Orpheus in a disco inferno

Karen Getz's "Disco Descending" is a hilarious premiere in boogie shoes.

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Orpheus, Eurydice and - Tony Manero? Pete Pryor (left), Jen Childs and Dave Jadico in the comic-actors' ballet, which needs polishing and at only 55 minutes still has slow spots.

To some people, hell is fire and brimstone. To others it's - "burn, baby, burn" - line dancing in a white suit and platform shoes, a la Studio 54, circa 1978.

Karen Getz, a Philadelphia choreographer, dancer and actor, opened the Live Arts Festival / Philly Fringe Thursday night at the Suzanne Roberts Theatre with the world premiere of Disco Descending, a groovy and often hilarious take on the Orpheus and Eurydice myth. It's the second part of Getz's trilogy about middle age that began with Suburban Love Songs, premiered at the 2006 festival.

Getz works not with dancers but with actors - many of whom are her pals from the improv group ComedySportz - teaching them to move. (As the Bee Gees sang, "You should be dancing, yeah.")

And while Disco Descending is listed as theater in the festival bulletin, Getz refers to it in the program notes as a comic-actors' ballet. It's almost entirely danced, with no dialogue and just one song sung by the eight-member cast. That song, a tribute from Orpheus (Dave Jadico) to Eurydice (Jen Childs), is "Lady," which I only later remembered was written and originally performed by the aptly named band Styx. Orpheus accompanies the cast not on the traditional lyre but a ukulele.

Disco Descending is highly entertaining, but still needs polishing; though only 55 minutes long, it has its slow spots. The group dances and more humorous sections feel well-rehearsed, but the touching bits - such as when Orpheus, home in Westchester, N.Y., remembers his late wife and they slow-dance next to but apart from each other - are slightly awkward. So are many of the harder moves, such as the lifts performed by Childs and Pete Pryor, who plays the lord of the underworld.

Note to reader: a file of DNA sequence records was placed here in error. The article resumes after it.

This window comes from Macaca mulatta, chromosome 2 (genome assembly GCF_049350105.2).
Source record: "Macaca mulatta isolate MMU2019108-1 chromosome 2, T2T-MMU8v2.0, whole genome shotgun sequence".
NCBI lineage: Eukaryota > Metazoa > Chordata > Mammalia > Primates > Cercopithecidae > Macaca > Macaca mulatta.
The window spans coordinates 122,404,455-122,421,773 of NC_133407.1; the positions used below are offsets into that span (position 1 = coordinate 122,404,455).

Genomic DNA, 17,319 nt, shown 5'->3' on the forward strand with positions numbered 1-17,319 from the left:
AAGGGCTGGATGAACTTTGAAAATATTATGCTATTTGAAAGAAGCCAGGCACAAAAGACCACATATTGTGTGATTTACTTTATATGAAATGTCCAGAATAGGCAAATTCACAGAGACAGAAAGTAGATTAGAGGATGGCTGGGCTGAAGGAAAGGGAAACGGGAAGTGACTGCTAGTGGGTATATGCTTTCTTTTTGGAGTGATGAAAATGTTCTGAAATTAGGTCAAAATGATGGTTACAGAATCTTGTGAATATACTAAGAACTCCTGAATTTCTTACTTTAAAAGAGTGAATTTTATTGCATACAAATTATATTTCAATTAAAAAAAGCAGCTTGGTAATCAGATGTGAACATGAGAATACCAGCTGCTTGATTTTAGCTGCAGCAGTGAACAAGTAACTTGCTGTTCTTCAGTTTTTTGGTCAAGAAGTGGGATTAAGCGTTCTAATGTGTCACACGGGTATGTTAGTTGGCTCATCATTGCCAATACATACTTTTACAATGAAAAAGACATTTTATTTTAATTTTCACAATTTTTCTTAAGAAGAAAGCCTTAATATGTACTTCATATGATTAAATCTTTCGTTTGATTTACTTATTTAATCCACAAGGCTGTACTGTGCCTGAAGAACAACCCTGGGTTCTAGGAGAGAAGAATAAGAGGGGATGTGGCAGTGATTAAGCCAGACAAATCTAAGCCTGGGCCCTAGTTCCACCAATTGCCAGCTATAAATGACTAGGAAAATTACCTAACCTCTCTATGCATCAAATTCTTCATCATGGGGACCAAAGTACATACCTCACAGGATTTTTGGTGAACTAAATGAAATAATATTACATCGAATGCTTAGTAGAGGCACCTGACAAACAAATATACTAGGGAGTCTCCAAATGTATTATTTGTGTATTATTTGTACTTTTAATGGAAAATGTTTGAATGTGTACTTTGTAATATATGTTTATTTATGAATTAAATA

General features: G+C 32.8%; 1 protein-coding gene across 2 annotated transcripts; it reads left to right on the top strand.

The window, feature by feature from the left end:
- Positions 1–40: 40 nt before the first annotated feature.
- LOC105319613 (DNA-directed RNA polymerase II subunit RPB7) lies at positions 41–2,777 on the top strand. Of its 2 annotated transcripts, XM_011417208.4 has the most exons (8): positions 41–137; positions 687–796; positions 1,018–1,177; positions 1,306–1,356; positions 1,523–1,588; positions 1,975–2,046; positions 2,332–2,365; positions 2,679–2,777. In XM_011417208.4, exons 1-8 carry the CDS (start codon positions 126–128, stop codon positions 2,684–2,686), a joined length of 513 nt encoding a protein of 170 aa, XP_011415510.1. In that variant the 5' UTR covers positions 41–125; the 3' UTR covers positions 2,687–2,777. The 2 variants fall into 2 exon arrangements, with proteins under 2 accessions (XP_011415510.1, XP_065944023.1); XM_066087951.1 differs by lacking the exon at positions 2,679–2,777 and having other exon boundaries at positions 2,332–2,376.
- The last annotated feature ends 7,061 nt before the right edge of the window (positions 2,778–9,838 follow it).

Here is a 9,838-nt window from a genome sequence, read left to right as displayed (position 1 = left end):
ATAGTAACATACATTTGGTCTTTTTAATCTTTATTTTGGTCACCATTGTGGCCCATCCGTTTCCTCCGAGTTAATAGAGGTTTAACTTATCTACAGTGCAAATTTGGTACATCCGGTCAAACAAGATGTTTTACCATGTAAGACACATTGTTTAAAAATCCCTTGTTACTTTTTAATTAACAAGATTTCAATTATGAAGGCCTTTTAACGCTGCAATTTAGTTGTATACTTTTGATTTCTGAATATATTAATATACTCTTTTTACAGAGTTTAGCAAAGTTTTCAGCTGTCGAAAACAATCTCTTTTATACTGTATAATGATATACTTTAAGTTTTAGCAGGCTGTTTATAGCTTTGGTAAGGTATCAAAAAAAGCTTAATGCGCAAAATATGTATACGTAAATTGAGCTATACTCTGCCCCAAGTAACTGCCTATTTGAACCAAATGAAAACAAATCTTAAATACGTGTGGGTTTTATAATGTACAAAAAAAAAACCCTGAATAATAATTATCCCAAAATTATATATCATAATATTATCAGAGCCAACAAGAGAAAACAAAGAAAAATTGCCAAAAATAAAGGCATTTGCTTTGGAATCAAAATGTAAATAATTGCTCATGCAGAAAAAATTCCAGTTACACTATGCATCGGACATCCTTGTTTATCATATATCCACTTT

Jadico's is the most fully realized part: geek, musician, and a man so desperate to get his wife back that he follows her to the underworld, dons leather pants, and gets down like John Travolta. His physical comedy is dy-no-mite! - unmatched in the cast.

The men, including the lanky Pryor and the more ample Fred Siegel as Hermes, move especially well and take the most risks in their dancing. They also have far larger parts than the women and get nearly all the laughs.

Getz clearly is the cast's best dancer (she was dance captain and featured in the movie Dirty Dancing), which shines through in her smaller role as one of the three heads of Cerberus, the hound that guards the gates of hell. But overall, Cerberus (Mary Carpenter and Dawn Falato are the other heads) is a weak part. How much leg-humping do we need?

Jadico also designed the minimal but dead-on '70s sets, including a far-out white plastic couch with orange flames (in hell) and a soft orange sofa with matching furry pillows (in Westchester).

Getz's choreography is witty and the show's song choices are out of sight. Just one of many appropriate lyrics: "All we are is dust in the wind."

She reworked Suburban Love Songs after its Live Arts/Fringe premiere and it got rave reviews when it opened with 1812 Productions in April. Disco Descending could be just as promising with some massaging and more rehearsal.


$25. 7 tonight and Wednesday to Saturday; 3 p.m. tomorrow and Sept. 7. at the Suzanne Roberts Theater, 480 S. Broad St.

Contact writer Ellen Dunkel at edunkel@philly.com